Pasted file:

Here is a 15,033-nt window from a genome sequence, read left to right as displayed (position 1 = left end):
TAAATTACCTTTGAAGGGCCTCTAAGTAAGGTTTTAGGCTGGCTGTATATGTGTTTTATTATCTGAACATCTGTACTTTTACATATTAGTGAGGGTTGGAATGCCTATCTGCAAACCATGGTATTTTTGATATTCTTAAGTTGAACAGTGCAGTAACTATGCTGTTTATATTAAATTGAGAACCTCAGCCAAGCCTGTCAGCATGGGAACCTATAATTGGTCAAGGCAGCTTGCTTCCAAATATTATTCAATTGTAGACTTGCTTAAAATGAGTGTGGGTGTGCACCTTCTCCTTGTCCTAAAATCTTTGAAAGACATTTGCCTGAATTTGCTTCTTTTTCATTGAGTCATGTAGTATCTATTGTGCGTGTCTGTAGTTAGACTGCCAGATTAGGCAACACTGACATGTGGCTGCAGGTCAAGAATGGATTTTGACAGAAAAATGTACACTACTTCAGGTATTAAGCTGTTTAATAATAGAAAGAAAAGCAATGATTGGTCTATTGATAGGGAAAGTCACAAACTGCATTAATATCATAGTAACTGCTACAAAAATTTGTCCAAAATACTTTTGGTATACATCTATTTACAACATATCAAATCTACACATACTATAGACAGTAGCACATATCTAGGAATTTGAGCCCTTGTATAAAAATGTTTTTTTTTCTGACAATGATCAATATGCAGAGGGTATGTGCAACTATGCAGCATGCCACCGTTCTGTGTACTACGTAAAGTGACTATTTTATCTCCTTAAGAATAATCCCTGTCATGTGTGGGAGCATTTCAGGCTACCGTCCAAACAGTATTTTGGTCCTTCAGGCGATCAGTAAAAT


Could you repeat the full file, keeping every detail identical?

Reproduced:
Here is a 15,033-nt window from a genome sequence, read left to right as displayed (position 1 = left end):
TAAATTACCTTTGAAGGGCCTCTAAGTAAGGTTTTAGGCTGGCTGTATATGTGTTTTATTATCTGAACATCTGTACTTTTACATATTAGTGAGGGTTGGAATGCCTATCTGCAAACCATGGTATTTTTGATATTCTTAAGTTGAACAGTGCAGTAACTATGCTGTTTATATTAAATTGAGAACCTCAGCCAAGCCTGTCAGCATGGGAACCTATAATTGGTCAAGGCAGCTTGCTTCCAAATATTATTCAATTGTAGACTTGCTTAAAATGAGTGTGGGTGTGCACCTTCTCCTTGTCCTAAAATCTTTGAAAGACATTTGCCTGAATTTGCTTCTTTTTCATTGAGTCATGTAGTATCTATTGTGCGTGTCTGTAGTTAGACTGCCAGATTAGGCAACACTGACATGTGGCTGCAGGTCAAGAATGGATTTTGACAGAAAAATGTACACTACTTCAGGTATTAAGCTGTTTAATAATAGAAAGAAAAGCAATGATTGGTCTATTGATAGGGAAAGTCACAAACTGCATTAATATCATAGTAACTGCTACAAAAATTTGTCCAAAATACTTTTGGTATACATCTATTTACAACATATCAAATCTACACATACTATAGACAGTAGCACATATCTAGGAATTTGAGCCCTTGTATAAAAATGTTTTTTTTTCTGACAATGATCAATATGCAGAGGGTATGTGCAACTATGCAGCATGCCACCGTTCTGTGTACTACGTAAAGTGACTATTTTATCTCCTTAAGAATAATCCCTGTCATGTGTGGGAGCATTTCAGGCTACCGTCCAAACAGTATTTTGGTCCTTCAGGCGATCAGTAAAAT